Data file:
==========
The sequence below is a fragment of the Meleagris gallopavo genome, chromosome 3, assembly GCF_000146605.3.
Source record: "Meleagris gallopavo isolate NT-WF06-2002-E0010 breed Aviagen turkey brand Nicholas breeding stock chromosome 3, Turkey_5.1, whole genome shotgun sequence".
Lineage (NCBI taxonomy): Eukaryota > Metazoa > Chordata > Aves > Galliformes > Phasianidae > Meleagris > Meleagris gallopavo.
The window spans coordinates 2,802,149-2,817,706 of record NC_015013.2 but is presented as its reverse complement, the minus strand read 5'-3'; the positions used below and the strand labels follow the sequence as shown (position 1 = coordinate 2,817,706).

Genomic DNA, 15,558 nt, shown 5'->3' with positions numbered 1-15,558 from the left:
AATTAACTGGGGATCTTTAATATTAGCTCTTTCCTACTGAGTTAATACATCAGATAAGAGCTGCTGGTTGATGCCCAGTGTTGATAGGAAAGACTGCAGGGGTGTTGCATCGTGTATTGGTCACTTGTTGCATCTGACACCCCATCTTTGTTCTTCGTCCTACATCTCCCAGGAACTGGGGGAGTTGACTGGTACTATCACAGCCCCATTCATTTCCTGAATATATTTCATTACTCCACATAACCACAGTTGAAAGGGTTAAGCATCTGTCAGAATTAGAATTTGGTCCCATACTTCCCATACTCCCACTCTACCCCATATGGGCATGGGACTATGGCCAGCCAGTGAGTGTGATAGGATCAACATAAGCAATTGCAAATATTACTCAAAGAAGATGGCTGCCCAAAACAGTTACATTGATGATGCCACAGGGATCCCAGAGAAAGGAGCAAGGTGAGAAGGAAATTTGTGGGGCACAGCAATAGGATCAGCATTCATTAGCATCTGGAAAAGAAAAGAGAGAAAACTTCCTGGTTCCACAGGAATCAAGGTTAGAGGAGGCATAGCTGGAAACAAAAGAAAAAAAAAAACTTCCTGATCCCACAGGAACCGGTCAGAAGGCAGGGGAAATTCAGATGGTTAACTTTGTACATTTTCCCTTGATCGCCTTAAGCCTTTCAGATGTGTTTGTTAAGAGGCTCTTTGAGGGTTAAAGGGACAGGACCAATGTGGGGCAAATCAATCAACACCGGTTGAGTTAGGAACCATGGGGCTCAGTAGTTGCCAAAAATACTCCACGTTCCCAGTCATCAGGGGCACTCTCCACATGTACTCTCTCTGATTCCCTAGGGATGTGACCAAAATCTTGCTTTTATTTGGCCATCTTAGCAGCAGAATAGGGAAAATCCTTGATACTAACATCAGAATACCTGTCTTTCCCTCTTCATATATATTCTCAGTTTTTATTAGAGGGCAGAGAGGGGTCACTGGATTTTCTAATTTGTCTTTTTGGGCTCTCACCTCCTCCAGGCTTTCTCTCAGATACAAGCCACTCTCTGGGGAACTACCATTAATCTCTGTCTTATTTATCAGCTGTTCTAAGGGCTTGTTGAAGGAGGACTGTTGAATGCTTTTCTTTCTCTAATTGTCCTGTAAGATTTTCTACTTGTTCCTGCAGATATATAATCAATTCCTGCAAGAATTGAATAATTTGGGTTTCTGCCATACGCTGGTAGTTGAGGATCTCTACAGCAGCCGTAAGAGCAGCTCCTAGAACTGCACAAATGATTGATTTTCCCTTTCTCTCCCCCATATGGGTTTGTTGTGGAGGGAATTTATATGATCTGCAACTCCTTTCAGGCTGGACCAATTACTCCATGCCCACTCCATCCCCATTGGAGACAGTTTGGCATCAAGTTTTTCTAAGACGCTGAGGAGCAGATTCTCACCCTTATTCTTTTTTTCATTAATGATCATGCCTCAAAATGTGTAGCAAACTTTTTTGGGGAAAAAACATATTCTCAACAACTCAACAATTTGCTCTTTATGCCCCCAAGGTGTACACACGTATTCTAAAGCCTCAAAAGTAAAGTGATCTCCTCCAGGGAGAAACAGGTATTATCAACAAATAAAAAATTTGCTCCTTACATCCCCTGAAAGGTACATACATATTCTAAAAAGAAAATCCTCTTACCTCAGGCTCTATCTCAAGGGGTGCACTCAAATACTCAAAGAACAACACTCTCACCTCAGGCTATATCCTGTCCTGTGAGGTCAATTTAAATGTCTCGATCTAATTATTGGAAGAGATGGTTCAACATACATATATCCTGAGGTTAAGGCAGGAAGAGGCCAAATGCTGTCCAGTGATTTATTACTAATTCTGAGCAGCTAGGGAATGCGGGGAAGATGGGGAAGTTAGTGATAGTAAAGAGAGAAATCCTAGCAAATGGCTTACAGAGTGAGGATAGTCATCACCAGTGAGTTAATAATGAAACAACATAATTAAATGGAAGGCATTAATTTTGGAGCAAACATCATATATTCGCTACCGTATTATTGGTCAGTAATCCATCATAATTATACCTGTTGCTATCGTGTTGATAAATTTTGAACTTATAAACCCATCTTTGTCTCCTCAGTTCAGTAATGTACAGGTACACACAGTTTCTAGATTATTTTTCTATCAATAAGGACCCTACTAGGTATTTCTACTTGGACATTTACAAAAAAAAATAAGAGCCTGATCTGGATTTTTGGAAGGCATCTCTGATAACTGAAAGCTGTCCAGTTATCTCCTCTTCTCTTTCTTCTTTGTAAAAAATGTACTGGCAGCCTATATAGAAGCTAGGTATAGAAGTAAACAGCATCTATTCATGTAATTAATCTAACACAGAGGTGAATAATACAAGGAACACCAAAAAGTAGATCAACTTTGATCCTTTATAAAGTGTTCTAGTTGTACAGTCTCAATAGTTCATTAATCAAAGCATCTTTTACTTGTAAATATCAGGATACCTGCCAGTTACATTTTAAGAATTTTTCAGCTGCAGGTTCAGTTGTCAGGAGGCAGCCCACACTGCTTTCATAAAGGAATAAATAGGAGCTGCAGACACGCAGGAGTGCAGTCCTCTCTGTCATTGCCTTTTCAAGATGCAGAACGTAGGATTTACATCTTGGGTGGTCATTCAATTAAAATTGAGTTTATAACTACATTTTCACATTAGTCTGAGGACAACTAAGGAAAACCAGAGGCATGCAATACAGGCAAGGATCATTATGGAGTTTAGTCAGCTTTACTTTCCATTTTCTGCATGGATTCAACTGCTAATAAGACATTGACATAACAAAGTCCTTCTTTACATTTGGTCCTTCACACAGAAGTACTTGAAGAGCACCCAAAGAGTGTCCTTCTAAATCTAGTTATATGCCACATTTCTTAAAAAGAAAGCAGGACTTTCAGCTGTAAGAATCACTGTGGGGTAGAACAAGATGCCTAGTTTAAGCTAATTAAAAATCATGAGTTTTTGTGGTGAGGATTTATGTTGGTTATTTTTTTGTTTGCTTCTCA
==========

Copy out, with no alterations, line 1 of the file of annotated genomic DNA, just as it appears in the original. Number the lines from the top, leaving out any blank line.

The sequence below is a fragment of the Meleagris gallopavo genome, chromosome 3, assembly GCF_000146605.3.